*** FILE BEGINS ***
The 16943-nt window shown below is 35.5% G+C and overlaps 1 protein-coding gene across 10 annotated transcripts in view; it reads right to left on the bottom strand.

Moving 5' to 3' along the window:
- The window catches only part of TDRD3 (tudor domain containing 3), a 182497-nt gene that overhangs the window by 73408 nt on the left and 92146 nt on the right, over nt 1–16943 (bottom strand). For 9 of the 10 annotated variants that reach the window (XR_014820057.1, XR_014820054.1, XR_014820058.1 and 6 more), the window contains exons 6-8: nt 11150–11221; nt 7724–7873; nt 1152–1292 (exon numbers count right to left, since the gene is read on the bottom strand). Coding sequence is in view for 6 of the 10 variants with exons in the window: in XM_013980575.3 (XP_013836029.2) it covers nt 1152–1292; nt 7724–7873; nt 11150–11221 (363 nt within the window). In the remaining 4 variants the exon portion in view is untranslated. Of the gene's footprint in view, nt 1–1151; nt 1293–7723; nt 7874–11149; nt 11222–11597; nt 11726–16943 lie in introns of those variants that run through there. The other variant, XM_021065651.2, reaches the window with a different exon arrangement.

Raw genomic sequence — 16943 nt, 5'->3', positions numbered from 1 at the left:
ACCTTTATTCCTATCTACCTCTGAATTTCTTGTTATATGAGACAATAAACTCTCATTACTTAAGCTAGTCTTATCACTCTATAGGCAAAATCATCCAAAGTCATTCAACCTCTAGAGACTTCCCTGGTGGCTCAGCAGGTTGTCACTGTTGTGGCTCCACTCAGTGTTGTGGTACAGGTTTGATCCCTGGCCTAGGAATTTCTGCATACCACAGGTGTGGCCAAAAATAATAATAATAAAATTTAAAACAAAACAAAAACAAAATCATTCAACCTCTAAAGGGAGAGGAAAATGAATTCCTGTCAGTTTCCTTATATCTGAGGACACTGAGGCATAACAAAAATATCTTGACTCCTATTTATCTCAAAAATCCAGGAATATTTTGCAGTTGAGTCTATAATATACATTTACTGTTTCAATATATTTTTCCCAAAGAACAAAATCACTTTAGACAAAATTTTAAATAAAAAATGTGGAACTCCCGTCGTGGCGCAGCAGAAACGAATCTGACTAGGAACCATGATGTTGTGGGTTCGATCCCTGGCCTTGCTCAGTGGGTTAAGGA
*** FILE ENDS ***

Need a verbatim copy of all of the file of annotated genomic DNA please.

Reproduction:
The 16943-nt window shown below is 35.5% G+C and overlaps 1 protein-coding gene across 10 annotated transcripts in view; it reads right to left on the bottom strand.

Moving 5' to 3' along the window:
- The window catches only part of TDRD3 (tudor domain containing 3), a 182497-nt gene that overhangs the window by 73408 nt on the left and 92146 nt on the right, over nt 1–16943 (bottom strand). For 9 of the 10 annotated variants that reach the window (XR_014820057.1, XR_014820054.1, XR_014820058.1 and 6 more), the window contains exons 6-8: nt 11150–11221; nt 7724–7873; nt 1152–1292 (exon numbers count right to left, since the gene is read on the bottom strand). Coding sequence is in view for 6 of the 10 variants with exons in the window: in XM_013980575.3 (XP_013836029.2) it covers nt 1152–1292; nt 7724–7873; nt 11150–11221 (363 nt within the window). In the remaining 4 variants the exon portion in view is untranslated. Of the gene's footprint in view, nt 1–1151; nt 1293–7723; nt 7874–11149; nt 11222–11597; nt 11726–16943 lie in introns of those variants that run through there. The other variant, XM_021065651.2, reaches the window with a different exon arrangement.

Raw genomic sequence — 16943 nt, 5'->3', positions numbered from 1 at the left:
ACCTTTATTCCTATCTACCTCTGAATTTCTTGTTATATGAGACAATAAACTCTCATTACTTAAGCTAGTCTTATCACTCTATAGGCAAAATCATCCAAAGTCATTCAACCTCTAGAGACTTCCCTGGTGGCTCAGCAGGTTGTCACTGTTGTGGCTCCACTCAGTGTTGTGGTACAGGTTTGATCCCTGGCCTAGGAATTTCTGCATACCACAGGTGTGGCCAAAAATAATAATAATAAAATTTAAAACAAAACAAAAACAAAATCATTCAACCTCTAAAGGGAGAGGAAAATGAATTCCTGTCAGTTTCCTTATATCTGAGGACACTGAGGCATAACAAAAATATCTTGACTCCTATTTATCTCAAAAATCCAGGAATATTTTGCAGTTGAGTCTATAATATACATTTACTGTTTCAATATATTTTTCCCAAAGAACAAAATCACTTTAGACAAAATTTTAAATAAAAAATGTGGAACTCCCGTCGTGGCGCAGCAGAAACGAATCTGACTAGGAACCATGATGTTGTGGGTTCGATCCCTGGCCTTGCTCAGTGGGTTAAGGA